Nagore Iriberri

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This paper proposes a structural non-equilibrium model of initial responses to incompleteinformation games based on "level-k" thinking, which describes behavior in many experiments with complete-information games. We derive the model's implications in firstand second-price auctions with general information structures, compare them to equilibrium and Eyster(More)
". . . professional investment may be likened to those newspaper competitions in which the competitors have to pick out the six prettiest faces from a hundred photographs, the prize being awarded to the competitor whose choice most nearly corresponds to the average preferences of the competitors as a whole; so that each competitor has to pick, not those(More)
"Hide-and-seek" games are zero-sum two-person games in which one player wins by matching the other's decision and the other wins by mismatching. Although such games are often played on cultural or geographic "landscapes" that frame decisions non-neutrally, equilibrium ignores such framing. This paper reconsiders the results of experiments by Rubinstein,(More)
Most applications of game theory assume equilibrium, justified by presuming either that learning will have converged to one, or that equilibrium approximates people’s strategic thinking even when a learning justification is implausible. Yet several recent experimental and empirical studies suggest that people’s initial responses to games often deviate(More)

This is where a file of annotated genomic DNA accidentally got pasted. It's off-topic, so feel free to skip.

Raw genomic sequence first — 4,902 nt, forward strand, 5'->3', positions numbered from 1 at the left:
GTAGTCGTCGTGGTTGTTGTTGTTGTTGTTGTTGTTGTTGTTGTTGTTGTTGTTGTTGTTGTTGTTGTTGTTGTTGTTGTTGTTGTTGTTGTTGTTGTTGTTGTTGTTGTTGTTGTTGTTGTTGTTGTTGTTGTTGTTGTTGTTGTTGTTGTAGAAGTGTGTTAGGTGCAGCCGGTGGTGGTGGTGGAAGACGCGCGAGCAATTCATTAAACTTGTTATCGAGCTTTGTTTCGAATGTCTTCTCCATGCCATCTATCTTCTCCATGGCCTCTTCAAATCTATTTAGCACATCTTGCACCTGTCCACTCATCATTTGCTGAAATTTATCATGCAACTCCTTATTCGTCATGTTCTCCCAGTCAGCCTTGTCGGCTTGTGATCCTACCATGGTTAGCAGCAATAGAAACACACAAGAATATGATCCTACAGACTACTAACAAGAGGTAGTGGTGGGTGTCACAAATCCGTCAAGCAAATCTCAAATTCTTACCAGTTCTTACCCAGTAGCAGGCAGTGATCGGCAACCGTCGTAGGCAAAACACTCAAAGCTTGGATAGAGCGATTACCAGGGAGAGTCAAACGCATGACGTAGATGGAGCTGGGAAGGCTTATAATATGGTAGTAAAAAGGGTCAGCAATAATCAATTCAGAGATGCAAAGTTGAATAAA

We investigate whether the gender composition of teams affect their economic performance. We study a large business game, played in groups of three, where each group takes the role of a general manager. There are two parallel competitions, one involving undergraduates and the other involving MBAs. Our analysis shows that teams formed by three women are(More)
This paper compares the leading models of strategic thinking with subjects’ initial responses to Van Huyck, Battalio, and Beil (1990, 1991) coordination games. Among the refined “equilibrium plus noise” models we compare, payoff-dominant equilibrium performs better than risk-dominant or maximin equilibrium. Among the individualistic models we compare,(More)
Affirmative-action policies bias tournament rules in order to provide equal opportunities to a group of competitors who have a disadvantage they cannot be held responsible for. Critics argue that they distort incentives, resulting in lower individual performance, and that the selected pool of tournament winners may be inefficient. In this paper, we study(More)
We use subjects’ actions in modified dictator games to perform a within-subject classification of individuals into four different types of interdependent preferences: Selfish, Social Welfare maximizers, Inequity Averse and Competitive. We elicit beliefs about other subjects’ actions in the same modified dictator games to test how much of the existent(More)
We compare behavior in modified dictator games with and without role uncertainty. Subjects choose between a selfish action, a costly surplus creating action (altruistic behavior) and a costly surplus destroying action (spiteful behavior). While costly surplus creating actions are most frequent under role uncertainty (64%), selfish actions become most(More)
Rubinstein, Tversky, and Heller elicited experimental subjects' initial responses to twoperson constant-sum "Hide-and-Seek" games with unique mixed-strategy equilibria and non-neutral framing of locations. The least focal location was the most prevalent choice for both Hiders and Seekers, and more prevalent for Seekers than Hiders. This robust pattern is(More)